Protons do not decay, according to the Standard Model of particle physics, since they must conserve a quantity termed “baryon number,” which was initially proposed in 1929 by German theoretical physicist and mathematician Hermann Weyl in order to “explain” the non-observation of proton decay. Any composite state containing three quarks is referred to as a baryon. With one unit of baryonic number (B = 1), the proton is the lightest baryon and cannot decay into anything else. Because neither pions nor protons are baryons, the decay I outlined before (neutral pion and positron) would violate the total baryon number because the system’s ultimate baryon number would be zero. I trust you saw my skepticism in placing the word “explain” in quotation marks because nothing has been explained (we could have called it “Smurf number” and ended up at the same conclusion). Whether I or anybody else likes it or not, baryon number conservation has remained constant, and no experiment has ever shown a breach of it. I’m not sure I’d care if it was only for the sake of learning about proton lifespan. The idea of baryon number violation, on the other hand, lies at the center of some of modern physics’ most basic unanswered issues.
The apparent imbalance between matter (baryons, B = 1) and antimatter (antibaryons, B = – 1) in the Universe is an outstanding challenge in physics. The issue is that matter and antimatter annihilate, creating photons (the particles that make up light), yet matter and antimatter should have been generated in equal numbers, according to the Big Bang hypothesis. However, we do not witness this; the Universe is not formed entirely of light, and there are more baryons than antibaryons. To answer the riddle, Soviet physicist Andrei Sakharov established three requirements in 1967 to describe the process that leads to baryonic matter domination over antibaryonic matter, known as “baryogenesis.” If you’re interested, you can check up all of the prerequisites, but I’ll just state that baryon number violation is one of them – in other words, the condition is required (but not sufficient) to explain baryogenesis.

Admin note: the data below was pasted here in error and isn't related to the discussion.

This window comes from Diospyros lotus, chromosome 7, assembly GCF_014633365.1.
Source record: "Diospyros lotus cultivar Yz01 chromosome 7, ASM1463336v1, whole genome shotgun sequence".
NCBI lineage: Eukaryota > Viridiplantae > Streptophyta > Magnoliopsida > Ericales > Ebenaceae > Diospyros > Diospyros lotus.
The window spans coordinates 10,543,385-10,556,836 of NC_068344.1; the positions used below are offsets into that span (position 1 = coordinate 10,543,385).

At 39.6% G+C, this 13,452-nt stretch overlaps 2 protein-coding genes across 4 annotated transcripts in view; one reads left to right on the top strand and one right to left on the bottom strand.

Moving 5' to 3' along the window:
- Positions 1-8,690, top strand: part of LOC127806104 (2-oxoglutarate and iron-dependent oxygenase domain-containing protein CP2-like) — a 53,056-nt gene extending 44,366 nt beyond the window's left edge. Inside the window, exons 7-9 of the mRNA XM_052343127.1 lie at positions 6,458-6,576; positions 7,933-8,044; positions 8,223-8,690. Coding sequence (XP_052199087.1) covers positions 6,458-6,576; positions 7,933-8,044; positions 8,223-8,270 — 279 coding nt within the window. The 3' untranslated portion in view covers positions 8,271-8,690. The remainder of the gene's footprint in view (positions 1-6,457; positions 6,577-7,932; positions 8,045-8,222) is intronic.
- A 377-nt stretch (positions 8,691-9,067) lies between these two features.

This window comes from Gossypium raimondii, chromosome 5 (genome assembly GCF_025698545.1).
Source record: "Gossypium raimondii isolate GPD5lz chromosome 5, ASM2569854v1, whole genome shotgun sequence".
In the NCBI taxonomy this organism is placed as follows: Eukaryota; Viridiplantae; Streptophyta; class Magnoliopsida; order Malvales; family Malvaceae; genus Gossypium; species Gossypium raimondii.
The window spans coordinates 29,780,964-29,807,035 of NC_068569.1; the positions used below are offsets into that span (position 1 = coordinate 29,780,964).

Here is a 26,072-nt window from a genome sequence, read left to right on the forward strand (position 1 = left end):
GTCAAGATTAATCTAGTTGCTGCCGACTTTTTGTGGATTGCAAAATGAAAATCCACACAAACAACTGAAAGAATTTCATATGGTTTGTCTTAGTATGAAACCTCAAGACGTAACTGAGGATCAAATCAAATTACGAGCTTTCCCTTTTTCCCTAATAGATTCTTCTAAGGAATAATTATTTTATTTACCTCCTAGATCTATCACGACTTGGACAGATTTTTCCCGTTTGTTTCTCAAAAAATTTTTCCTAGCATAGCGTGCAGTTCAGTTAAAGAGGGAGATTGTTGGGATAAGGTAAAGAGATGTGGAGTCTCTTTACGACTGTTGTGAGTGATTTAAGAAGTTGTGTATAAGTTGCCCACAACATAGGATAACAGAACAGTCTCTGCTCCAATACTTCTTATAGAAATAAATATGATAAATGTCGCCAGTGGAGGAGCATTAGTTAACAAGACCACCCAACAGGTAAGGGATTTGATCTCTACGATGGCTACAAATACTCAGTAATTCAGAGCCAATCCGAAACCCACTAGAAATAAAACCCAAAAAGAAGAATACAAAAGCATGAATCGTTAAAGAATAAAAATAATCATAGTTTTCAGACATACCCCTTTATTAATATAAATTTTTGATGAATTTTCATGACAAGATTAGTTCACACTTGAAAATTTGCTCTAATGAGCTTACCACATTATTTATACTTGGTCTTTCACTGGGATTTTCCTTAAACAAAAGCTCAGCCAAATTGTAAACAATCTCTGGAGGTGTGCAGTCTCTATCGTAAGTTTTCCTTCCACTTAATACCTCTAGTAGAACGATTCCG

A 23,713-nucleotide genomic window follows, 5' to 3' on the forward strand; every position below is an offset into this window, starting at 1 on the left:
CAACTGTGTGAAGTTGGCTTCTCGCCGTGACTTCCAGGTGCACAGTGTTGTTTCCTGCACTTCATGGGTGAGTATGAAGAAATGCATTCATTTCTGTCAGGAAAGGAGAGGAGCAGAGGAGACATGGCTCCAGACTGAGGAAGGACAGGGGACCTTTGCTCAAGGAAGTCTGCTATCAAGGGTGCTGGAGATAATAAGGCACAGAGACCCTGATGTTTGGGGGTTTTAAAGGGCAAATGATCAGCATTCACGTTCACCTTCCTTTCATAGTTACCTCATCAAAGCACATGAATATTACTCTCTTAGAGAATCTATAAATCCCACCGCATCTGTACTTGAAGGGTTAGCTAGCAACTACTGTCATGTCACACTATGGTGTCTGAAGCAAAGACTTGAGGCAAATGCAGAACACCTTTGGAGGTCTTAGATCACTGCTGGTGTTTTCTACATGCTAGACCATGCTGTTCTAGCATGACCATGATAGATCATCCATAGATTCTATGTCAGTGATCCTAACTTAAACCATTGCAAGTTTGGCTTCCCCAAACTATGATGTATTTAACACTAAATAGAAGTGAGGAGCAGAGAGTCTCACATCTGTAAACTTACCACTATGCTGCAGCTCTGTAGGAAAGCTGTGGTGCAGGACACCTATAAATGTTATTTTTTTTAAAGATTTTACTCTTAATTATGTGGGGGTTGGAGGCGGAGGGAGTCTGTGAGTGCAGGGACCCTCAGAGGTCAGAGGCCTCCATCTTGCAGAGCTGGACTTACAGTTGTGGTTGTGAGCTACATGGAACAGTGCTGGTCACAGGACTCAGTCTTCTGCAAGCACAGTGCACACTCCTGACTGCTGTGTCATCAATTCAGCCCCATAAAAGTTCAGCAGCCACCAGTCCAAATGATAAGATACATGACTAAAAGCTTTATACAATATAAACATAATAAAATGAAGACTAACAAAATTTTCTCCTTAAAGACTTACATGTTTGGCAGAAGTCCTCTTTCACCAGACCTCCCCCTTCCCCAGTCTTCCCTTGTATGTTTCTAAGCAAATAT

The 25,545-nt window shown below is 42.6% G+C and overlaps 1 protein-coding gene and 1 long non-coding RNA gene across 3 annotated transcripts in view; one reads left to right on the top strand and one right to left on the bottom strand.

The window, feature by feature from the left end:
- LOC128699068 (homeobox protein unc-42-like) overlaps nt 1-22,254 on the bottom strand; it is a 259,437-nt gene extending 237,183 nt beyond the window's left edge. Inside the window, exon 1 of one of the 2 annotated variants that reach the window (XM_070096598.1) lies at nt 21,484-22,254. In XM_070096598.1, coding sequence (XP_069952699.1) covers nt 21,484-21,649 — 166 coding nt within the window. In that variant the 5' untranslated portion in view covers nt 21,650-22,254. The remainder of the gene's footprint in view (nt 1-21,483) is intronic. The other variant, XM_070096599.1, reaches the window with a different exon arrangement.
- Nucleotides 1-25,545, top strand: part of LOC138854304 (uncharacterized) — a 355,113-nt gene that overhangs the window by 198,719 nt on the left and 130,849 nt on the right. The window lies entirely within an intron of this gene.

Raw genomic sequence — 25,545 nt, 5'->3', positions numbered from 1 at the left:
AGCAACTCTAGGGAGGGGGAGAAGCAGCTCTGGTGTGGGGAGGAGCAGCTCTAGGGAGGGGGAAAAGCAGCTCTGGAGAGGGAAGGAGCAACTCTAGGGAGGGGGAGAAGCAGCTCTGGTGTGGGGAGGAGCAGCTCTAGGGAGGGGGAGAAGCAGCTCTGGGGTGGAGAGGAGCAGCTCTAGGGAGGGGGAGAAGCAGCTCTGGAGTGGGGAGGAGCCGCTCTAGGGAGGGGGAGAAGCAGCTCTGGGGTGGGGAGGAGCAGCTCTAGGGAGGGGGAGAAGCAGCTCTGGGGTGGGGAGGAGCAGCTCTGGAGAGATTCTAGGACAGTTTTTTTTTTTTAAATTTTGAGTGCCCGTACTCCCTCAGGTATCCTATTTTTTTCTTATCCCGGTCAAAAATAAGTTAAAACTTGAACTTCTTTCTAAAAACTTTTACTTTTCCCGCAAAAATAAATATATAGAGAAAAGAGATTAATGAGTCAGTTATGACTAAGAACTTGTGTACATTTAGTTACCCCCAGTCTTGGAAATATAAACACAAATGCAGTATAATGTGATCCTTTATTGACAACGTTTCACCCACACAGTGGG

What about particle physics’ Standard Model? The Standard Model is based on conservation rules known as symmetry. Not all conservation regulations, however, are created equal. The Standard Model, for example, strongly supports electric charge conservation since it corresponds to a gauge symmetry, which is one of the theory’s engines. A so-called accident symmetry causes baryon number conservation. It wasn’t expressly written into the model as a guiding concept, but it does show up after it’s put together. Physicists’ Great Game is to think beyond the Standard Model. Although new theories must maintain the extremely successful engine (theorists do not want to forecast electric charge non-conservation), baryon number conservation tends to disappear when the Standard Model is broadened.
The stakes are huge, given all that baryon number violation may explain and illustrate. Furthermore, given the haphazard nature of the initial rationale for baryon number conservation postulation, I’m not holding my breath that it will hold. In fact, I’m betting it will be violated at some point in the future (if I’m lucky, during my lifetime). And the easiest way to see if the baryon number is broken is to perform a free neutron oscillation, which is a type of proton decay experiment. When I say “cleanly,” I’m referring to a procedure in which just the baryon number is violated. The baryon number is broken in proton decay tests, but the difficulty is that the lepton number (another additive quantum number similar to the baryon number, but for leptons such as electrons and muons) is also violated (since there is no lepton in the initial state but there is a lepton, the positron, in the final state). But what is a neutron oscillation precisely, and how can we detect one?
Figure 2. A neutron spontaneously transforming into an antineutron.